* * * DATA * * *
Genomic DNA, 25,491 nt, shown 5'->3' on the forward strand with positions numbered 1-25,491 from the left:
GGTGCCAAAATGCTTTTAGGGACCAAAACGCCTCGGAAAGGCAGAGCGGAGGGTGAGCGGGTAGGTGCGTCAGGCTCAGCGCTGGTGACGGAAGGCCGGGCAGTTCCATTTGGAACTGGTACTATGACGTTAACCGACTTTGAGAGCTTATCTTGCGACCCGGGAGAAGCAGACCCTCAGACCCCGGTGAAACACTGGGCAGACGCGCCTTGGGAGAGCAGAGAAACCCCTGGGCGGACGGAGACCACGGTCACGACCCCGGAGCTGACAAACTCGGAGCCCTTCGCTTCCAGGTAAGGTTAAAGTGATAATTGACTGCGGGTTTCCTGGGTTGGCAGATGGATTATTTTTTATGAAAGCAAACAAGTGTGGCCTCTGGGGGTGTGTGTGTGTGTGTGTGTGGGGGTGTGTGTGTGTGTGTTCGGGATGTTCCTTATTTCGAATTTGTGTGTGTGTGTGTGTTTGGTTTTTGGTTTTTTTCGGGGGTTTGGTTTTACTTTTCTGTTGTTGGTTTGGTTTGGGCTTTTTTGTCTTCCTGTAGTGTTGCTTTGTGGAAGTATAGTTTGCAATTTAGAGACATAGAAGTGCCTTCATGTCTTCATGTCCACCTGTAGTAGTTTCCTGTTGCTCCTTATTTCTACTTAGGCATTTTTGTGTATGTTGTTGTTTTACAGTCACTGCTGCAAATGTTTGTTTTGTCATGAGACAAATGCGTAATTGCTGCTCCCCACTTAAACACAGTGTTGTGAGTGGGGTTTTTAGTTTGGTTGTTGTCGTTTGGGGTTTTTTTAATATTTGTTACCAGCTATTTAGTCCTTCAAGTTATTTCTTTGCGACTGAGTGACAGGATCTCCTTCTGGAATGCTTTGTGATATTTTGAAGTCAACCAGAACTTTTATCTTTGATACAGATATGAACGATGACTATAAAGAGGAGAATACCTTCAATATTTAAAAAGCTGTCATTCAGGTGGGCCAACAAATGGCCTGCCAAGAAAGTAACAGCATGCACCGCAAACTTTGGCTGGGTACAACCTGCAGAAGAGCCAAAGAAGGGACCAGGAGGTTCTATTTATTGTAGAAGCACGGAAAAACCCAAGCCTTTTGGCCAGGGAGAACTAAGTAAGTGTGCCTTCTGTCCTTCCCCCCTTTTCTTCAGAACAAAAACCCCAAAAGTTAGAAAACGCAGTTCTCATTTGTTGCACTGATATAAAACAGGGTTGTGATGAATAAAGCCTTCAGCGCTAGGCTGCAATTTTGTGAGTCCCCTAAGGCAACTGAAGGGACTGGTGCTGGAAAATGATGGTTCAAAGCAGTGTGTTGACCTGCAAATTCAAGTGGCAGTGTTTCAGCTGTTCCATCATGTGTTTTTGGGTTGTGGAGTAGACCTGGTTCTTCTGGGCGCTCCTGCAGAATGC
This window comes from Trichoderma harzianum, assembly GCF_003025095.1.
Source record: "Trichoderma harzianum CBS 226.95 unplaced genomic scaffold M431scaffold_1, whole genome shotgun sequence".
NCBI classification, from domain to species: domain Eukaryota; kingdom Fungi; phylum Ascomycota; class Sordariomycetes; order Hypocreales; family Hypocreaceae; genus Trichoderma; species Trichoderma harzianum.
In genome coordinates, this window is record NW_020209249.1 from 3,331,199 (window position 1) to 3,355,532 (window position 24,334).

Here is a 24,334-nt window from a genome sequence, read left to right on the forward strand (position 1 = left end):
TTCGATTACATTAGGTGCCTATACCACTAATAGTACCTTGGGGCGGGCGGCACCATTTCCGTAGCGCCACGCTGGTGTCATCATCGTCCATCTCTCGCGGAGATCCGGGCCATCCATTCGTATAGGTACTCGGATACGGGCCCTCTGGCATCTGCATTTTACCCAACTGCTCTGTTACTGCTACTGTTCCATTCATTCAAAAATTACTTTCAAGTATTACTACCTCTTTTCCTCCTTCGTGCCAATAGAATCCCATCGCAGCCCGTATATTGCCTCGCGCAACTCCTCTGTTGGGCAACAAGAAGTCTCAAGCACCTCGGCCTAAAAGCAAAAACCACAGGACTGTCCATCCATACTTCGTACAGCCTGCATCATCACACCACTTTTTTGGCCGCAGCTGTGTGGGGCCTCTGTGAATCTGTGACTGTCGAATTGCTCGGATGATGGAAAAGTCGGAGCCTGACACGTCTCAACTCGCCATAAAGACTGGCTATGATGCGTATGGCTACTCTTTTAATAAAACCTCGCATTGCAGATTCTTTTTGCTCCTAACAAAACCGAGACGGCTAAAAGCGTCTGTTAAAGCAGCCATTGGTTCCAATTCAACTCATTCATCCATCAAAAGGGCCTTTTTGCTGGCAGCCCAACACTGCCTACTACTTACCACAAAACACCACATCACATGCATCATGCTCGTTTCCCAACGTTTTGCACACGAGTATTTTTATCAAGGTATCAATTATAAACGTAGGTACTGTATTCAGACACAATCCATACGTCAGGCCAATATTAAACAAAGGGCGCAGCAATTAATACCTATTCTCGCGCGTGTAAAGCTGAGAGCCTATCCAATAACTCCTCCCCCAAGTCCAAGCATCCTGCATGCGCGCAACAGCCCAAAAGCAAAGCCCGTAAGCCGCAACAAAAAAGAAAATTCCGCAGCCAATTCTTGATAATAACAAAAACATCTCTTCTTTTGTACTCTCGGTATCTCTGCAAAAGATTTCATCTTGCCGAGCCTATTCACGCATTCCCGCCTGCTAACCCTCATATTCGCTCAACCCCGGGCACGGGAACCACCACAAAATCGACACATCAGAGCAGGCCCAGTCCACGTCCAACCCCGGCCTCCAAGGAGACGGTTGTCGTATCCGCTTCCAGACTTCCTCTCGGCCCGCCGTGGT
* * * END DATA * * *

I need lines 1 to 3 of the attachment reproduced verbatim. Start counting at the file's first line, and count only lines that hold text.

Genomic DNA, 25,491 nt, shown 5'->3' on the forward strand with positions numbered 1-25,491 from the left:
GGTGCCAAAATGCTTTTAGGGACCAAAACGCCTCGGAAAGGCAGAGCGGAGGGTGAGCGGGTAGGTGCGTCAGGCTCAGCGCTGGTGACGGAAGGCCGGGCAGTTCCATTTGGAACTGGTACTATGACGTTAACCGACTTTGAGAGCTTATCTTGCGACCCGGGAGAAGCAGACCCTCAGACCCCGGTGAAACACTGGGCAGACGCGCCTTGGGAGAGCAGAGAAACCCCTGGGCGGACGGAGACCACGGTCACGACCCCGGAGCTGACAAACTCGGAGCCCTTCGCTTCCAGGTAAGGTTAAAGTGATAATTGACTGCGGGTTTCCTGGGTTGGCAGATGGATTATTTTTTATGAAAGCAAACAAGTGTGGCCTCTGGGGGTGTGTGTGTGTGTGTGTGTGGGGGTGTGTGTGTGTGTGTTCGGGATGTTCCTTATTTCGAATTTGTGTGTGTGTGTGTGTTTGGTTTTTGGTTTTTTTCGGGGGTTTGGTTTTACTTTTCTGTTGTTGGTTTGGTTTGGGCTTTTTTGTCTTCCTGTAGTGTTGCTTTGTGGAAGTATAGTTTGCAATTTAGAGACATAGAAGTGCCTTCATGTCTTCATGTCCACCTGTAGTAGTTTCCTGTTGCTCCTTATTTCTACTTAGGCATTTTTGTGTATGTTGTTGTTTTACAGTCACTGCTGCAAATGTTTGTTTTGTCATGAGACAAATGCGTAATTGCTGCTCCCCACTTAAACACAGTGTTGTGAGTGGGGTTTTTAGTTTGGTTGTTGTCGTTTGGGGTTTTTTTAATATTTGTTACCAGCTATTTAGTCCTTCAAGTTATTTCTTTGCGACTGAGTGACAGGATCTCCTTCTGGAATGCTTTGTGATATTTTGAAGTCAACCAGAACTTTTATCTTTGATACAGATATGAACGATGACTATAAAGAGGAGAATACCTTCAATATTTAAAAAGCTGTCATTCAGGTGGGCCAACAAATGGCCTGCCAAGAAAGTAACAGCATGCACCGCAAACTTTGGCTGGGTACAACCTGCAGAAGAGCCAAAGAAGGGACCAGGAGGTTCTATTTATTGTAGAAGCACGGAAAAACCCAAGCCTTTTGGCCAGGGAGAACTAAGTAAGTGTGCCTTCTGTCCTTCCCCCCTTTTCTTCAGAACAAAAACCCCAAAAGTTAGAAAACGCAGTTCTCATTTGTTGCACTGATATAAAACAGGGTTGTGATGAATAAAGCCTTCAGCGCTAGGCTGCAATTTTGTGAGTCCCCTAAGGCAACTGAAGGGACTGGTGCTGGAAAATGATGGTTCAAAGCAGTGTGTTGACCTGCAAATTCAAGTGGCAGTGTTTCAGCTGTTCCATCATGTGTTTTTGGGTTGTGGAGTAGACCTGGTTCTTCTGGGCGCTCCTGCAGAATGC
This window comes from Trichoderma harzianum, assembly GCF_003025095.1.